And don’t get these people started on Sen. Bernie Sanders (I-Vt.). Jones said Monday the market would fall 20 percent if Sanders ultimately took up residence at 1600 Pennsylvania Avenue, while Cohen predicted what Bloomberg called a “more extreme” stock market sell-off in the event of his victory.
It all sounds ghastly, I know. But I am so old I remember when this stuff was said about another candidate for president. His name? Donald Trump.
Bridgewater Associates, the monster hedge fun founded by Ray Dalio, predicted a more than 10 percent drop in the stock market in the event of a Trump victory in 2016. The forecasting outfit Macroeconomic Advisors made a similar claim, pointing to an 8 percent falloff. Economists Eric Zitzewitz and Justin Wolfers published a paper with the Brookings Institution, also claiming the stock market would stumble in the event of a Trump victory. Tony Roth, chief investment officer of Wilmington Trust? A Trump victory would result in “a big sell-off.”
Funny how that worked out. The stock market, after a sharp drop in after-hours trading, surged the day after Trump’s election. It ultimately increased 8 percent between Trump’s victory and the end of that year. Ithas gone up from there, as the big money realized that Trump’s anti-regulatory agenda served its short-term bottom line quite nicely indeed, even as it has made life harder for the rest of us. Why worry about increasing air pollution and shoddy consumer financial protections when there is money to be made? It has all gone so well for Trump, he now claims “a Market Crash the likes of which has not been seen before” should he lose. I doubt it. The stock market has done quite well on days when some of the most damaging information about Trump’s actions in Ukraine have come out, suggesting that Wall Street is hardly worried about a post-Trump world.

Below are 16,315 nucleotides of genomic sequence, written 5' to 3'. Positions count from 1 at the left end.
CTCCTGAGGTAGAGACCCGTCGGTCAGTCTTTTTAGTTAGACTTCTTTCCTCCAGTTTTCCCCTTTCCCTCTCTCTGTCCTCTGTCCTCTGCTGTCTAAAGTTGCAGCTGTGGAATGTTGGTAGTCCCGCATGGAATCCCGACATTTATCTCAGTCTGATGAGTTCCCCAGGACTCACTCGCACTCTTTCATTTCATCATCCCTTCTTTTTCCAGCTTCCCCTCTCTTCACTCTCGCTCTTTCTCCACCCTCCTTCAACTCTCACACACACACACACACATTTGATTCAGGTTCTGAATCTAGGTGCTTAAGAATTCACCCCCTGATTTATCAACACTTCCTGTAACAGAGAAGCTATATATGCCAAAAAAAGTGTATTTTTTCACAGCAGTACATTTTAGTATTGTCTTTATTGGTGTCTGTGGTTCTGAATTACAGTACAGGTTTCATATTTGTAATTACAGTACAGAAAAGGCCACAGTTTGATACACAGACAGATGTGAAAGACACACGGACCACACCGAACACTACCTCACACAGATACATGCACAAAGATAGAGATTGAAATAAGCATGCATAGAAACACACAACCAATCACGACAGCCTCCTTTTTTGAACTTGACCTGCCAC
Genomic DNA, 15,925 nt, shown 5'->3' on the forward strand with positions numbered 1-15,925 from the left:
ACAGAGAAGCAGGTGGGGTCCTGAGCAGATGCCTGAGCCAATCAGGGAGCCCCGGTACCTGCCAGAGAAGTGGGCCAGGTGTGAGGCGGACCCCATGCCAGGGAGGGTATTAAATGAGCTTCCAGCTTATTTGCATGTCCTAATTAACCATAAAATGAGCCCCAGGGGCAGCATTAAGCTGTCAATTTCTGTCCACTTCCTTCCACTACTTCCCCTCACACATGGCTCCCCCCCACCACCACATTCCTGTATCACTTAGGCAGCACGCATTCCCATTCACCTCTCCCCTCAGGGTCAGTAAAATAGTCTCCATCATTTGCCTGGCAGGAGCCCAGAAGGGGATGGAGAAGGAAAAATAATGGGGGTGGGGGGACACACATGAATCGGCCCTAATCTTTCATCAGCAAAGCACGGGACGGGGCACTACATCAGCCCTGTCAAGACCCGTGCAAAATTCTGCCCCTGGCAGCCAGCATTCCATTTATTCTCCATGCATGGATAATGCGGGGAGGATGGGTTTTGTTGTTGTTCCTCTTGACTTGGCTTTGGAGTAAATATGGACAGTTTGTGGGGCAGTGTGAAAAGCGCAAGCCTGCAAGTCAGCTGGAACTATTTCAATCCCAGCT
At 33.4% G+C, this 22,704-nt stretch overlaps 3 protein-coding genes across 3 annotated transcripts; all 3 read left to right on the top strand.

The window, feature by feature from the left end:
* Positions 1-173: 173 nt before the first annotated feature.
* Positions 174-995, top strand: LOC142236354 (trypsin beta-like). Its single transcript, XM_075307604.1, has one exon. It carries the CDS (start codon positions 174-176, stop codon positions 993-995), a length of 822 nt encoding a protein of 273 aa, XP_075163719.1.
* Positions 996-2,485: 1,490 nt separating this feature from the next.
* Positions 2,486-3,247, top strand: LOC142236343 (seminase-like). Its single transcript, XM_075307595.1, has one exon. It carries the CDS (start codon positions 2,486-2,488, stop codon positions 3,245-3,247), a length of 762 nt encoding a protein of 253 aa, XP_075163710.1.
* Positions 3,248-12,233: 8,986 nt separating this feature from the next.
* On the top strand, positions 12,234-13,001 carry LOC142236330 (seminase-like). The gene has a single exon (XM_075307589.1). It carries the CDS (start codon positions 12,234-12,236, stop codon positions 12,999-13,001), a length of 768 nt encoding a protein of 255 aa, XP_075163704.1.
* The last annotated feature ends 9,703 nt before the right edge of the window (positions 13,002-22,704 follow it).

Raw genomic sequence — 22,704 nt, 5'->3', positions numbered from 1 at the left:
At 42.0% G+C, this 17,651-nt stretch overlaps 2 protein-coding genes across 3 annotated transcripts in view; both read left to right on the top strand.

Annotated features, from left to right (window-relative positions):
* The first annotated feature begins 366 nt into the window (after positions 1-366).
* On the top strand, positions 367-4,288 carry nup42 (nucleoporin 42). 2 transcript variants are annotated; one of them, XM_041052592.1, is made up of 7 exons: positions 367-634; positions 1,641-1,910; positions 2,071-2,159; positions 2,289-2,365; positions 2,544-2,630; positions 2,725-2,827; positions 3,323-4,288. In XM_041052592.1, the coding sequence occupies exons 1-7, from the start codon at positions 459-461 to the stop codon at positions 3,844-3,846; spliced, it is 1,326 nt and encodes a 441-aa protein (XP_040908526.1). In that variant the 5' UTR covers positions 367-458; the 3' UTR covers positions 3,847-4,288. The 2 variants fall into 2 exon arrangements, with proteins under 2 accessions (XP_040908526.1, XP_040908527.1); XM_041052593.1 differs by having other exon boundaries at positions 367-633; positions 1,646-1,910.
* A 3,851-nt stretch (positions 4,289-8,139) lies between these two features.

All of this is stuff that should remind you that predicting the stock market is a fool’s game, and it’s usually done by someone with an agenda. Most often, of course, that agenda is to sell you on something, usually some dodgy investment or a wannabe guru’s so-called wisdom. The sort of ad from Facebook proclaiming “We’re on the verge of the most dangerous financial crisis our nation has faced in decades,” so you should look to “ONE newsletter [that can] protect yourself, your finances, and your freedoms” is all too typical.
But that agenda can be political, too. And we know the majority of folks on Wall Street — and many who make their living from them — are none too happy about the strength of Warren and Sanders in the polls. There’s no question the pair have big money in their sights. They are both campaigning on implementing a wealth tax and cracking down on private-equity investing, and on ambitious plans to get big money out of politics. All of this is an anathema to most of Wall Street.
It shouldn’t be an anathema, however, to the vast majority of voters, whose interests would be best served by reducing the income and wealth inequality in the United States. Only about half the population has any money in the stock market at all. The wealthiest 1 percent of the population owns half of all household equities, according to research by Goldman Sachs. If there is a hit — and that’s a big if — they’ll take the vast majority of it. No wonder the 1 percenters want to scare you into thinking their economic priorities should be your economic priorities. Think about that the next time you hear a bloviating Wall Streeter complaining about Warren or Sanders.
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